• The world’s stockpile peaked during the 1980s and started to reduce considerably up until 2005.

The worthlessness of the Joint Statement:

  • Limited impact of existing statements & agreements: There’s clearly no dearth of treaties and agreements, and yet the situation hasn’t improved considerably.
  • Little reduction Since 2005: most of the reduction has come from the dismemberment of the retired stockpile. Development in technologies also means that the world keeps seeing new ways to deploy these nuclear weapons which is another worrying trend.
  • Newer countries to add nuclear capabilities: With Australia already on the road to acquire nuclear capabilities, it stands to reason that other nations would work towards developing or acquiring nuclear weapons. This could, in principle, also re-ignite another arms race.
  • Negative interpretation of the P5’s joint statement: It affirms to non-offensive uses of nuclear weapons and committing to the NPT agreement but the wording of this statement and previous statements on arms reduction could be understood in a different light as well—to use nuclear weapons against conventional weapons if the nation feels its security to be threatened so as to merit the use of nuclear weaponry.

Conclusion: The chequered history of nuclear weapons gives the impression that the NPT has not been entirely successful—but it hasn’t been an abject failure either. The impetus is on the major powers to stay on the path which the NPT has paved (even if a winding one) and signal commitment through its actions towards putting an end to the arms race and hopefully complete disarmament.


Gs 2 International Relations, The Editorial Page


Japan-Australia defence agreement signals that middle powers are willing to play a more active role in the Indo-Pacific.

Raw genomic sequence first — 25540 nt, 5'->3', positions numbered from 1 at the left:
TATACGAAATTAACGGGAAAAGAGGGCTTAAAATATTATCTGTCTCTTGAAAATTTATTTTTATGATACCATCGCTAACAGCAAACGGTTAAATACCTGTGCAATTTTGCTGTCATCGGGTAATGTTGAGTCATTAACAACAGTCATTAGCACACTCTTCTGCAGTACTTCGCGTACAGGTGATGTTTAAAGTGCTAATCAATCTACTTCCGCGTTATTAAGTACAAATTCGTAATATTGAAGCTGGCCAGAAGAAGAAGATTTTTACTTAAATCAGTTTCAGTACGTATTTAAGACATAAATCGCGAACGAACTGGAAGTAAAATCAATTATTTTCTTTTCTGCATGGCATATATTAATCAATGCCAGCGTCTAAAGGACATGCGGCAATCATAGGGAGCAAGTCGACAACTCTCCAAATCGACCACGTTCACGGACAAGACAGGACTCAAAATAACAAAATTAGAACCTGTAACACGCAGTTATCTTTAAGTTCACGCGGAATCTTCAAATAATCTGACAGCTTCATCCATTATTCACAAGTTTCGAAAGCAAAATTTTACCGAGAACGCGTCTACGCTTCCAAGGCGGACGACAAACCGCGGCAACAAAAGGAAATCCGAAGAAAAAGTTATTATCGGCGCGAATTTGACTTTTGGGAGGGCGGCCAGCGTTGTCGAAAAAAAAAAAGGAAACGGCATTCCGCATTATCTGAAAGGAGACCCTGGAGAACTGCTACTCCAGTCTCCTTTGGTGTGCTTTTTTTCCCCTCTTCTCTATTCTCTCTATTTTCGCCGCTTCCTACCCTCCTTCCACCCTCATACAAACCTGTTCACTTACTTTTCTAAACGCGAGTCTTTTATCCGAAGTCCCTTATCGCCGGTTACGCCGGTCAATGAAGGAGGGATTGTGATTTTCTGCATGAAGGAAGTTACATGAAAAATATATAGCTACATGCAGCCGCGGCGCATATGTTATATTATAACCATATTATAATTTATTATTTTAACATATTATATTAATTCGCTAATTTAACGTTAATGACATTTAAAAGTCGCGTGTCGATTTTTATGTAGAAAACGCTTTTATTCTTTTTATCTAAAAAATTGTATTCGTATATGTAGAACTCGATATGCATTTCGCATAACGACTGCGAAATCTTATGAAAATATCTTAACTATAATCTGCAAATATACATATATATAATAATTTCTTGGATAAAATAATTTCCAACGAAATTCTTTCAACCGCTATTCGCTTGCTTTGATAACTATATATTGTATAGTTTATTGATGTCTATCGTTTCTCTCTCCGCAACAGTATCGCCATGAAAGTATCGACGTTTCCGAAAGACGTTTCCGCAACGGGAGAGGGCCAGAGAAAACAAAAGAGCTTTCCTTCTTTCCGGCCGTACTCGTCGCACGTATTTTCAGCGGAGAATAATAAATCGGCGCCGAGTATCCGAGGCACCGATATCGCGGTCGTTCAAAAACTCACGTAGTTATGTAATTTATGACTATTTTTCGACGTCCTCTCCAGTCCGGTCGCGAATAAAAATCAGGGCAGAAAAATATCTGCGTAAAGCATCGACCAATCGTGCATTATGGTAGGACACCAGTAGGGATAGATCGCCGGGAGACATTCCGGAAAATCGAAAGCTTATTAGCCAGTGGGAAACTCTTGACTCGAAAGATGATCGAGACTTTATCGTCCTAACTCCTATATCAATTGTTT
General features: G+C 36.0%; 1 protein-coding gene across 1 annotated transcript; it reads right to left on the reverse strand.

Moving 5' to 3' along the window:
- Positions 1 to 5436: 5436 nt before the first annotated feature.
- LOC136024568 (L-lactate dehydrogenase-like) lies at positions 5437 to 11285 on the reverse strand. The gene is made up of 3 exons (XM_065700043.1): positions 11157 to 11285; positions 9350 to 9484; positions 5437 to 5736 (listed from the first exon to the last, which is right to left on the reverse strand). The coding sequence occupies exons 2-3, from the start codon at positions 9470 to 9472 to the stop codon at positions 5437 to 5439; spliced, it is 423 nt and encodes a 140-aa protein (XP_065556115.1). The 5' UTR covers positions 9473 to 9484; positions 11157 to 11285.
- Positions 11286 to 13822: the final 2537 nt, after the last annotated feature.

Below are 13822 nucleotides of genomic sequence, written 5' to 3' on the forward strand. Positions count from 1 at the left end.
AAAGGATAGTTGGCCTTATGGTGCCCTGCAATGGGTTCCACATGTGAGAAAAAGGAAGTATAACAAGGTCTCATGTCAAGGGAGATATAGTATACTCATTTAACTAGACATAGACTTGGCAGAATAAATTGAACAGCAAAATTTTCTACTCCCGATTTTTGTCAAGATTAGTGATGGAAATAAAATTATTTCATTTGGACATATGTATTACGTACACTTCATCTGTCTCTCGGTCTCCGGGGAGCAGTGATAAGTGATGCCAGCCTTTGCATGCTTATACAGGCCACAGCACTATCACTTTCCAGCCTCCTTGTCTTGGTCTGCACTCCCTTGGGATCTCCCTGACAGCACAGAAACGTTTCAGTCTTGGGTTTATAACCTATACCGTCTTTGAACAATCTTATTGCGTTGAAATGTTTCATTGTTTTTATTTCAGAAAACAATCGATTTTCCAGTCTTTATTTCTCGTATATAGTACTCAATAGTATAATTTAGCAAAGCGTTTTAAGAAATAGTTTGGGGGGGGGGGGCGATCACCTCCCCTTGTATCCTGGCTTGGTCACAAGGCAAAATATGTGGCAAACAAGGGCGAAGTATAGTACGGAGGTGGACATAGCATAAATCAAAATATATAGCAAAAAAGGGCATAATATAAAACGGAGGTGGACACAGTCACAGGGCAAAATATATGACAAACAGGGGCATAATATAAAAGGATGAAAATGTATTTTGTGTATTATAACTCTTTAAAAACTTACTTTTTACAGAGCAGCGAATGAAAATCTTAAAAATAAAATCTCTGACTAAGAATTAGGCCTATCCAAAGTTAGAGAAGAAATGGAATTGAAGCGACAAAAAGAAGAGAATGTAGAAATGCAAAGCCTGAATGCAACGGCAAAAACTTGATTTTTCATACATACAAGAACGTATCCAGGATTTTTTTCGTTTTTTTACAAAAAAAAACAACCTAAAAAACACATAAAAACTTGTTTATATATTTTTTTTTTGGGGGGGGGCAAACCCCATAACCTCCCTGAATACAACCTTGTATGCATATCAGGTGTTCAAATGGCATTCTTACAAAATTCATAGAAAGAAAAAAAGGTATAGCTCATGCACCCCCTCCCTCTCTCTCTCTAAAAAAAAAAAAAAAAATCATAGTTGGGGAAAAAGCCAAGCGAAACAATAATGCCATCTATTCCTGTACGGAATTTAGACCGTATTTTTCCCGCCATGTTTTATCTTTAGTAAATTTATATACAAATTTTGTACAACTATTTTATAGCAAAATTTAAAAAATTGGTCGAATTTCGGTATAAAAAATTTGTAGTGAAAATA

About the Agreement

The agreement includes sharing military facilities between the countries, landing rights, securing port access, logistic support, legal regimes, logistic support. This means the advanced F-35s (fighter jet) of Japan can now practice in Australian soil. The Australian submarines can now operate in Japanese waters. The countries can build special forces together. Both Japan and Australia share a common interest of keeping the US engaged in the Indo – Pacific.

Why will the agreement anger the Chinese?

The following recent issues reflect that the world countries are not ready to accept Chinese domination:

  • AUKUS Security pact: Signed by Britain, Australia and US. Agreement helps UK to acquire nuclear powered submarines
  • QUAD cooperation strengthening by India, Japan, US and Australia. The Malabar military exercise which was a trilateral exercise (India, US and Japan) till 2020, has now become a QUAD exercise with Australia participating in the exercise in 2021.
  • Emergence of Japan – Australia – US cooperation
  • Increase in South Korea – Australia friendly relations

The countries are coming together under one objective. To put an end to Chinese domination.

How will the agreement stop Chinese influence in ASEAN?